Coastal Latest & Greatest: A Photo Tour of the Communities, Infrastructure and Sediment of the Mississippi River

03.16.2018 | In Latest News
By Emily Falgoust, Communications Associate, Restore the Mississippi River Delta, National Audubon Society

A weekly round-up of what’s new in Louisiana coastal restoration

 

Empire, LA. Credit: Richie Blink, NWF.

1) Communities. From Winona, Minnesota, down to Empire, Louisiana, Michael S. Williamson photographs the communities along the 2,300-mile Mississippi River in his Washington Post story, “A photographer’s 7,200-mile journey following the mighty Mississippi.”

“From ice fishing up north to jet-skiing down south, communities along the river differed in culture as much as climate, Williamson found. But, he says, they were all shaped by their proximity to the river.”

 

2) Infrastructure. Todd C. Frankel’s Washington Post piece titled, “Taming the Mighty Mississippi,” takes you on a photo journey of the infrastructure along the Mississippi River, examines what is needed, who will pay for it, and if these efforts will ultimately be helpful or harmful.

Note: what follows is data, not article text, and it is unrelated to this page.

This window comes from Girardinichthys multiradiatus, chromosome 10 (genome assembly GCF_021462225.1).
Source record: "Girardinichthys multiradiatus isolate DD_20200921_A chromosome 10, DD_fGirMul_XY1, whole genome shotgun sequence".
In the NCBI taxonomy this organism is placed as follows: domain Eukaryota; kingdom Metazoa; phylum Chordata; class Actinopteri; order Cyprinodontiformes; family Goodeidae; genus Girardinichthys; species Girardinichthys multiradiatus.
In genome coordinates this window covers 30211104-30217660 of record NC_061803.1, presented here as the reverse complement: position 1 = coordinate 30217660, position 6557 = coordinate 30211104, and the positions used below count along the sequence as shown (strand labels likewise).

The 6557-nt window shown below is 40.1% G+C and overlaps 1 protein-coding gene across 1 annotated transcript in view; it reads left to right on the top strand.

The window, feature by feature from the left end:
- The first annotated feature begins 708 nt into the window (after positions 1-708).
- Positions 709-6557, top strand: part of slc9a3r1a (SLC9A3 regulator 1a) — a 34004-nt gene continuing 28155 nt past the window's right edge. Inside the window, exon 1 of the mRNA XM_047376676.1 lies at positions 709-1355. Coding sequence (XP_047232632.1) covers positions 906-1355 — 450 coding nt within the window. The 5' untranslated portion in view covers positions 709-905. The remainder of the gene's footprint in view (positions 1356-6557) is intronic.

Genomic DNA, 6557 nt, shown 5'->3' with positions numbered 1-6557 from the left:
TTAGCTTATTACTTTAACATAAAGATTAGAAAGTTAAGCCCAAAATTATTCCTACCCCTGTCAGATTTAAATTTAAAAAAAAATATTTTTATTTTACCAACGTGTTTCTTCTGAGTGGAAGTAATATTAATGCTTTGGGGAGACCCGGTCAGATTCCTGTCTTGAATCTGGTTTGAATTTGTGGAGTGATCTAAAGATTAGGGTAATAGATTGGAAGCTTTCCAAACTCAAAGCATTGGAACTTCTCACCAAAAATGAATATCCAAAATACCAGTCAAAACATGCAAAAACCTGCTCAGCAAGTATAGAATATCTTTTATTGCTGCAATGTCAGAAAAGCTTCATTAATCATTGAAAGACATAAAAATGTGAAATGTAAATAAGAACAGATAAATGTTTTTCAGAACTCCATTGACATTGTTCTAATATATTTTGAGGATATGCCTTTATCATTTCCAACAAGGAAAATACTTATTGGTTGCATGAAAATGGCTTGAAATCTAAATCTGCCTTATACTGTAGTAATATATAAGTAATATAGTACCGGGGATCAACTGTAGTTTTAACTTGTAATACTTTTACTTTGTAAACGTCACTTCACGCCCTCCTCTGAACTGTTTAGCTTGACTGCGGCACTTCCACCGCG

Frankel writes, “Sometimes, the infrastructure turns out to be the enemy, and that fact makes the people working and living along the Mississippi wary of the promises coming from Washington.”

Flooding in the Mississippi Valley. MODIS imagery shows the extent of flooding on the lower Mississippi on March 3, compared with the same day a year ago. Water on the surface is shown in dark blue and black and land is hidden. Credit: NASA.

 

3) Sediment. The Advocate’s photo article, “Photos: From the sky, you see more than just water flowing across Bonnet Carre spillway,” is really a story of Mississippi River sediment: places where it’s being wasted, places where it’s building land, and places that desperately need it.

Sediment plume, March 4, 2018. Credit: NASA.

 

ICYMI: You’ve probably seen the recent New York Times and Times-Picayune collaboration called, “The Drowning Coast,” focusing on Louisiana’s land loss crisis. In this podcast, our own Jacques Hebert and Simone Maloz chat with John Schwartz of The New York Times and Mark Schleifstein of The Times Picayune about this groundbreaking partnership.